After knocking on the door of a possible first win of the season a handful of times after the summer break, Mercedes finally tore door off its hinges last weekend in Brazil by winning the sprint race and backing that up with a one-two victory in the grand prix.
As well as a reward for months of intense development, Mercedes’ victory was also strong evidence that they had finally overtaken Ferrari as Red Bull’s closest rivals at the front of the field, even if they still sit behind them in the championship.
But after Red Bull and Max Verstappen pointed to their set-up choice in Interlagos being a crucial factor in their defeat to Mercedes as they were locked into their setup from the end of the first practice, the question heading into the first day of practice in Abu Dhabi was how much would Verstappen be compromised this weekend by having to miss out on the first hour of running.
Fortunately for Verstappen and his team, Red Bull junior Liam Lawson successfully kept all four wheels on the circuit for the full 60 minutes of the earlier session. Once it was Verstappen’s turn in the evening, he duly delivered the quickest time of the day to sit more than three tenths ahead of last weekend’s winner, George Russell.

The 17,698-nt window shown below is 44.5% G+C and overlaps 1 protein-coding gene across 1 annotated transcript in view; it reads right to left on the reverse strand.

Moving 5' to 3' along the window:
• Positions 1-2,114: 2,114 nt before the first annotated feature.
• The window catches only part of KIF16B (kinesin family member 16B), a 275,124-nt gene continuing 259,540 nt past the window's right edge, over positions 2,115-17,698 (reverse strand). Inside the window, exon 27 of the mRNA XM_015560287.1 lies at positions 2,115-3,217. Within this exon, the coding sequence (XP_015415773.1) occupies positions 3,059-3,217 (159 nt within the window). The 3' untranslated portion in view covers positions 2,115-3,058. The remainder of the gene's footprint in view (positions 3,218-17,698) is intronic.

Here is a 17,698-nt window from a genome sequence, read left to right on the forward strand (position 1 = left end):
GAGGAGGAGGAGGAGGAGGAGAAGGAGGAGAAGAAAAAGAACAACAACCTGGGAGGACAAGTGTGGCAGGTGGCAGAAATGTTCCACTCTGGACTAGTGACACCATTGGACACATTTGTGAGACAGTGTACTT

“It was alright, to be honest,” came Verstappen’s nonchalant response to sticking his car to the top of the times sheets on his only session of the day. “I think the car was in a good window. I think Liam did a very good job in FP1, just calm and steady – that’s all what we want, right?
“In FP2, no real problems. I mean, the car was in a good window. We tried a few things. And in the long run also the car was working quite well. So I’m pretty happy with that.”
Despite having won so many races since the end of the summer break, Verstappen has not always enjoyed a clear advantage over his rivals heading through a race weekend. But given the apparent margin he held on Friday, he was able to accept that he “should be” competitive heading into qualifying on Saturday and the race beyond it.
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Looking at the times, it’s clear to see why Verstappen is happy. As well as being three tenths faster than the Mercedes over a single flying lap on soft tyres, Verstappen’s higher fuel run on the medium tyres looked rather favourable compared to Russell – the quicker of the two Mercedes drivers.